1. When surgery done, metal fragment left between bone and wedge. Confirmed CT report.
2. When work done to tendon, not attached all the way as normally done feels like with comments I heard in the room, a decision was made my life did not demand the effort so “make due’ attitude prevailed. Confirmed subsequent repair report.
3. Infection slows if not reverses the healing of tendons/muscles and left unchecked.
4. Lack of consistent follow through with one person who knows my deal. Surgeon left, primary retired
5. With PT, I’m being told several times they had no clue what was done to me instead of looking it up. made numerous email complaints.
6. Right out of the boot cast forcing my foot back to my knees, TWICE, squat thrusts on a bar.
7. Infection and PT still not tended too for months
8. When the second work is done, Dr. attaches the tendon correctly and reports that there was fraying of both peroneal tendons This is on the outside of my ankle, now on the inside which was not done as thorough as this Dr. has repaired, it was reported to have a bit nodularity as well as some minor TEARING. Per the repair report. The only time this could have happened was with PT.
Consult with a local personal injury attorney that handles med mal. Bring your documents and records. Be prepared to speak to more than one attorney. Med mal is difficult and expensive for the attorney to handle, so you may speak to more than three attorneys. Good luck.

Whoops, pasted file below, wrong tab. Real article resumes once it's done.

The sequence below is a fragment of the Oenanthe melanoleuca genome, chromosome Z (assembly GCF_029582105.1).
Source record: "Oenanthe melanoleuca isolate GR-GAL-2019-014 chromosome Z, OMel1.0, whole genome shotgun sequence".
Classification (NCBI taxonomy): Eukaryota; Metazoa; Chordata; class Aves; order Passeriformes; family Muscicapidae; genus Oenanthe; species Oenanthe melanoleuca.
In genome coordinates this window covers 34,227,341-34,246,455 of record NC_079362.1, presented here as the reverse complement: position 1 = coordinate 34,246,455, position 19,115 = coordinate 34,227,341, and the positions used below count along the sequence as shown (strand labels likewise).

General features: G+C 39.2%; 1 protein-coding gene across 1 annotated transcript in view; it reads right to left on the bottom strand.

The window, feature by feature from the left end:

Get local malpractice counsel to engage foot surgeon to review records and imaging studies in order to opine if there were departures from accepted surgical (and PT) practice, what those deviations were, and what injuries they caused? If damages caused by departures warrant you may well have found counsel.
To win a Maryland medical malpractice case, you must show that the doctor who treated you violated the standard of care, which is the generally accepted procedures and practices used by other doctors when treating patients with a particular disease or disorder. The standard varies depending on a number of factors, including the patient's age and medical history.
In addition to showing the doctor breached the standard of care, you must also show this breach caused your injuries. A breach of a standard of care can happen at a number of different points during treatment, such as:
Misdiagnosing or failing to diagnose a problem
Failing to administer treatment properly
Prescribing the wrong medication for an illness
Failing to inform a patient about the risks of treatment
You also must show that the injuries caused significant harms and losses to justify the time and expenses of filling a case. Talk to an attorney who regularly practices medical malpractice.
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